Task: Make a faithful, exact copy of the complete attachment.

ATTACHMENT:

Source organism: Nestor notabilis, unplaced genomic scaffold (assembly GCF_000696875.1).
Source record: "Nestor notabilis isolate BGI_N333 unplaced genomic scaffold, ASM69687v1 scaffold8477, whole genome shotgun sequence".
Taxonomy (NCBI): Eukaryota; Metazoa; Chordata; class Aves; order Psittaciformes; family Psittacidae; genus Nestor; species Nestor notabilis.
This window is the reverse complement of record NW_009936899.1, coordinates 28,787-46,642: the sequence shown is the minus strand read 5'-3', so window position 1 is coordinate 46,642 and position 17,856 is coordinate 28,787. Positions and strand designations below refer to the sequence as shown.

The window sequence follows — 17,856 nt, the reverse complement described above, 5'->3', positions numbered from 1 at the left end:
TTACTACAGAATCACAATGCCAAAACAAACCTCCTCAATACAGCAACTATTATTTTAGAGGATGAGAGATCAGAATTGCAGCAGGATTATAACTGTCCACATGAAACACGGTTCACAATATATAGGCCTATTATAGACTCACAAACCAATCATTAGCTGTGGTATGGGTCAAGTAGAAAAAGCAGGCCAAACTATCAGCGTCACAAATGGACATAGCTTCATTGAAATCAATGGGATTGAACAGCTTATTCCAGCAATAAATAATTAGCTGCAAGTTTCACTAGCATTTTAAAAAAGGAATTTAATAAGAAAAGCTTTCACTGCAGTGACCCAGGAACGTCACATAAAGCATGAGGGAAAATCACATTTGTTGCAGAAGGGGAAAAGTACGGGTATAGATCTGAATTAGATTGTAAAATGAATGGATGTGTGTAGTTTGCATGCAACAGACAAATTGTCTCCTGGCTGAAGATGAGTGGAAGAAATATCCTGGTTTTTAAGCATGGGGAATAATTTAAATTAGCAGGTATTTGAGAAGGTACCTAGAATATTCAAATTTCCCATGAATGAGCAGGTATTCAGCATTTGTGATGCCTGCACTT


Source organism: Nestor notabilis, unplaced genomic scaffold (assembly GCF_000696875.1).
Source record: "Nestor notabilis isolate BGI_N333 unplaced genomic scaffold, ASM69687v1 scaffold8477, whole genome shotgun sequence".
Taxonomy (NCBI): Eukaryota; Metazoa; Chordata; class Aves; order Psittaciformes; family Psittacidae; genus Nestor; species Nestor notabilis.
This window is the reverse complement of record NW_009936899.1, coordinates 28,787-46,642: the sequence shown is the minus strand read 5'-3', so window position 1 is coordinate 46,642 and position 17,856 is coordinate 28,787. Positions and strand designations below refer to the sequence as shown.

The window sequence follows — 17,856 nt, the reverse complement described above, 5'->3', positions numbered from 1 at the left end:
TTACTACAGAATCACAATGCCAAAACAAACCTCCTCAATACAGCAACTATTATTTTAGAGGATGAGAGATCAGAATTGCAGCAGGATTATAACTGTCCACATGAAACACGGTTCACAATATATAGGCCTATTATAGACTCACAAACCAATCATTAGCTGTGGTATGGGTCAAGTAGAAAAAGCAGGCCAAACTATCAGCGTCACAAATGGACATAGCTTCATTGAAATCAATGGGATTGAACAGCTTATTCCAGCAATAAATAATTAGCTGCAAGTTTCACTAGCATTTTAAAAAAGGAATTTAATAAGAAAAGCTTTCACTGCAGTGACCCAGGAACGTCACATAAAGCATGAGGGAAAATCACATTTGTTGCAGAAGGGGAAAAGTACGGGTATAGATCTGAATTAGATTGTAAAATGAATGGATGTGTGTAGTTTGCATGCAACAGACAAATTGTCTCCTGGCTGAAGATGAGTGGAAGAAATATCCTGGTTTTTAAGCATGGGGAATAATTTAAATTAGCAGGTATTTGAGAAGGTACCTAGAATATTCAAATTTCCCATGAATGAGCAGGTATTCAGCATTTGTGATGCCTGCACTT